Many small to mid-size manufacturing companies have become increasingly aware of how an effective human resource leader can contribute to the success of the business’s bottom line.
The following points discuss how an effective HR leader and HR function can help a manufacturing company’s bottom line, including developing a positive and engaging work environment for your company.
View our complete whitepaper “How an Effective HR leader Can Help Drive Results in Manufacturing” here.
Compensation expense is typically the second largest business expense next to raw materials or purchased goods. Competing for talent on the basis of wages alone is no longer cost-effective, and HR leaders must determine the right mix of base pay, variable pay and benefits that motivates and retains high performers, and aligning the salary program (as well as incentive programs) to performance markers for the Company, teams and individuals.
Benefits evaluation and administration
Managing and controlling the increasing costs of employee benefits while balancing the needs of the employees has become a very sensitive issue, especially with respect to health insurance. There are basic questions to answer, such as whether to offer multiple benefit options, how funding for the plans should be split between employer and employee contributions, and how much of the benefit plan administration should be handled internally. Some other strategic issues to consider are included in our full whitepaper.
Declining interest in the manufacturing sector among the younger generations is partly due to the perception that manufacturing is not as cutting edge as other industries. The need to balance a permanent “core” full-time work force with temporary workers required to meet seasonal or periodic spikes in demand also makes manufacturing jobs look less secure to young people.
These are industry-wide challenges and it will take an imaginative, well-connected, persuasive HR leader to give your company an advantage. The ability to effectively recruit talent at all levels of the organization in a cost-effective and timely manner is critical.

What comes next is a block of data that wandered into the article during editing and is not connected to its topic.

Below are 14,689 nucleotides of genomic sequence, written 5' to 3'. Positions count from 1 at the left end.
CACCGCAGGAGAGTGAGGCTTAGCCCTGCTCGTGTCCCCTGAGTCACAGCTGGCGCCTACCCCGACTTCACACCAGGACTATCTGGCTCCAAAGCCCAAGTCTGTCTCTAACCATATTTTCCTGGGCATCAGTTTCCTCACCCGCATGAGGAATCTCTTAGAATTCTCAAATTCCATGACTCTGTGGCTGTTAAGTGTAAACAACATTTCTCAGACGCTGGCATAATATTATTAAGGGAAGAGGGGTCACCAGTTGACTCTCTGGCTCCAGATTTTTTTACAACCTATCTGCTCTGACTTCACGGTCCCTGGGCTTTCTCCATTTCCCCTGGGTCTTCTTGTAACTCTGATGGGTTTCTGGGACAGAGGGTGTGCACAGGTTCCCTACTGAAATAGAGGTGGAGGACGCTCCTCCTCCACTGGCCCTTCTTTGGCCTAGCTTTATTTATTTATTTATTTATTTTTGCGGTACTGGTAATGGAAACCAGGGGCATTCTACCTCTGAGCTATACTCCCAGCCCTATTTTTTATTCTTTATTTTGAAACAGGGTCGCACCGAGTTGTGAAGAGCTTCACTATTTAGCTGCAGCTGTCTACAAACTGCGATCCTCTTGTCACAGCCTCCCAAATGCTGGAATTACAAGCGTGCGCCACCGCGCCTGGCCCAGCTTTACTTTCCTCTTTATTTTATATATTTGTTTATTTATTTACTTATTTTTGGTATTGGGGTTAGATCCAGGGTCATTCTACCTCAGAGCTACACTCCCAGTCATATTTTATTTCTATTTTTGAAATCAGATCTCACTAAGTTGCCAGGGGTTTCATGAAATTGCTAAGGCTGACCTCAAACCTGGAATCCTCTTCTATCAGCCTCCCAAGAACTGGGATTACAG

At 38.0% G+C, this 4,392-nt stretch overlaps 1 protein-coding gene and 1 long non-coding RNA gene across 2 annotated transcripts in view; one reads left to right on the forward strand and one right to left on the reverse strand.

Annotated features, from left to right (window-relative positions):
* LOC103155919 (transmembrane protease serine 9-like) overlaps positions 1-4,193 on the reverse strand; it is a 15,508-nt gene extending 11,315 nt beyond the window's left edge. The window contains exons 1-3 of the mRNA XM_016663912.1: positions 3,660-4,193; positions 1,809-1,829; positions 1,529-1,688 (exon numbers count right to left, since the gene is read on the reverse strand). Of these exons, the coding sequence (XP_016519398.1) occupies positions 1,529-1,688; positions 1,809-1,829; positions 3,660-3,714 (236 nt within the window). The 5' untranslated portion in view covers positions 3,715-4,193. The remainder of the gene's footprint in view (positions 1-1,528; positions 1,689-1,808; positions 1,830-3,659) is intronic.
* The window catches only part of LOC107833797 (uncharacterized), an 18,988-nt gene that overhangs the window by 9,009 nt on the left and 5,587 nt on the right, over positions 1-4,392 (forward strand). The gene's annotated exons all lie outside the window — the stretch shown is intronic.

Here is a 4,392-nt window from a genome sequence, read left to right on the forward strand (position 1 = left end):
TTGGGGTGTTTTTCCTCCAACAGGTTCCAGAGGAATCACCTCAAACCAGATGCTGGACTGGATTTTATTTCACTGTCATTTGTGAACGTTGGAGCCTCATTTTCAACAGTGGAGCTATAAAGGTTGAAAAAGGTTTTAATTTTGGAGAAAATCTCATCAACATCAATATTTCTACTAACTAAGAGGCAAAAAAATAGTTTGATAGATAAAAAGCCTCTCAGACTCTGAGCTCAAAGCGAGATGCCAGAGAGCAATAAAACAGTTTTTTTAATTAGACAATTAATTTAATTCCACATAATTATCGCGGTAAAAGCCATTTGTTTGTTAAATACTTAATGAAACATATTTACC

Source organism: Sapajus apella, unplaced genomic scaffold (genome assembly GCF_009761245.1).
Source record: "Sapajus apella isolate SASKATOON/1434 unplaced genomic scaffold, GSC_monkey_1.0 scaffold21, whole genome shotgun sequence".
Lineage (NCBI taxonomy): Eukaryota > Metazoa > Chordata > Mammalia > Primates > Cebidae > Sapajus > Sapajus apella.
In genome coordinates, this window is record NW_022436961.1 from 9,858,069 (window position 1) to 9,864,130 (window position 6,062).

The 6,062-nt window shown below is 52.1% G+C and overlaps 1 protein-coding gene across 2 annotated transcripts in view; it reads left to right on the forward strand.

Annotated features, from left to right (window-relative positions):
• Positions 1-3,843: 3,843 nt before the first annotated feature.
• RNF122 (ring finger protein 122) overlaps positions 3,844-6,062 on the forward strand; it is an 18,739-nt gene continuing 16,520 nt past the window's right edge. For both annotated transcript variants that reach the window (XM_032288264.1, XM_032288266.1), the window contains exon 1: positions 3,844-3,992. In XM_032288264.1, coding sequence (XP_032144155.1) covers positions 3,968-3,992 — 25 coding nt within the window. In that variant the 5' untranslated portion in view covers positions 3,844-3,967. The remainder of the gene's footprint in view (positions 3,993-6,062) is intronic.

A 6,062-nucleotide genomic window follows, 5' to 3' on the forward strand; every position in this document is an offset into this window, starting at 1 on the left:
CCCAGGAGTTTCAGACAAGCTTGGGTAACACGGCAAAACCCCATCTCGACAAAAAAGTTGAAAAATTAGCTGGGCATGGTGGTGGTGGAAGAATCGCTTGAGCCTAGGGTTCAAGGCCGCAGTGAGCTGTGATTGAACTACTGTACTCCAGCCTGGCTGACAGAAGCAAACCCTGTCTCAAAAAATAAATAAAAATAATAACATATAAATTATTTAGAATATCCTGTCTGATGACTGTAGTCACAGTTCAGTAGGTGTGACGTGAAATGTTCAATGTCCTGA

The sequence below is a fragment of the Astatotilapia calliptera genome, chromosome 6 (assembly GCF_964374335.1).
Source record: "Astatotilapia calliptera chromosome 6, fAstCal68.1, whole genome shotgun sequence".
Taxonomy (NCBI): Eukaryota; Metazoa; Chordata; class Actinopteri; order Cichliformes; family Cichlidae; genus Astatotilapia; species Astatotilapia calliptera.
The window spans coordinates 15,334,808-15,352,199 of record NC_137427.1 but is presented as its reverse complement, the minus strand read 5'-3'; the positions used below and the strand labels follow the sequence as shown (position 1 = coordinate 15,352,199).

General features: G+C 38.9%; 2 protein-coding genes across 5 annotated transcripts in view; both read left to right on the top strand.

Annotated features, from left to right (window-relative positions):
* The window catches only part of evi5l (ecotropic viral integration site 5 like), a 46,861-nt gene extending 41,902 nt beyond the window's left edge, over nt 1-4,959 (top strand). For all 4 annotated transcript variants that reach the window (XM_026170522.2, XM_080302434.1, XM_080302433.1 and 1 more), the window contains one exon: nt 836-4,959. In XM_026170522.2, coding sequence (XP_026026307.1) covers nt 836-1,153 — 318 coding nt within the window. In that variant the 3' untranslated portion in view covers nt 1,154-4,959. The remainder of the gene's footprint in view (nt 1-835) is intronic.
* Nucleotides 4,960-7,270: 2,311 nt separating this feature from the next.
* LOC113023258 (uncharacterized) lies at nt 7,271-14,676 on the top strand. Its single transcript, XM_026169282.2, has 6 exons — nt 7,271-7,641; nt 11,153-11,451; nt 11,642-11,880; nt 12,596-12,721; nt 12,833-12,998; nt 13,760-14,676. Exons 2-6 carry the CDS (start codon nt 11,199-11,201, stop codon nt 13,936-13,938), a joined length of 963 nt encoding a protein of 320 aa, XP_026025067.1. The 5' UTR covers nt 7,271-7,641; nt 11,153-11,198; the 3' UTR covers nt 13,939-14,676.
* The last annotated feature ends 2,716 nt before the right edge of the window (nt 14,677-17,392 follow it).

Training and development
The degree to which employees are “engaged” (that is truly committed to an organization’s success vs. “doing a job”) has a direct impact on profitability. HR leaders need to effectively manage all areas of training and development, whether by mentoring, contracting for off-the-shelf programs and study courses, hiring outside consultants, or leveraging train-the-trainer programs offered by suppliers.
Performance appraisal and management
HR can design and implement the formal employee appraisal programs internally or use outside consultants to assist with the process to insure that the process and tool are aligned with the organization’s goals and draw upon current best practices. In addition HR can provide line managers with the support and skills they need to effectively engage in these processes so the organization can achieve the desired results.
Effective performance management supports employee engagement; in turn, an engaged workforce is positively correlated to company financial performance.
Employee and labor relations
HR leadership in employee and labor relations is especially important in manufacturing companies. If the company is non-union, it typically takes much time and effort to sustain this status. If unionized, labor negotiations and on-going relations with the union have a key impact on company financials as many budget items are items for negotiation (benefits, merit, lay-off provisions, etc.). Company management should evaluate how well their HR function is prepared to deal with such circumstances.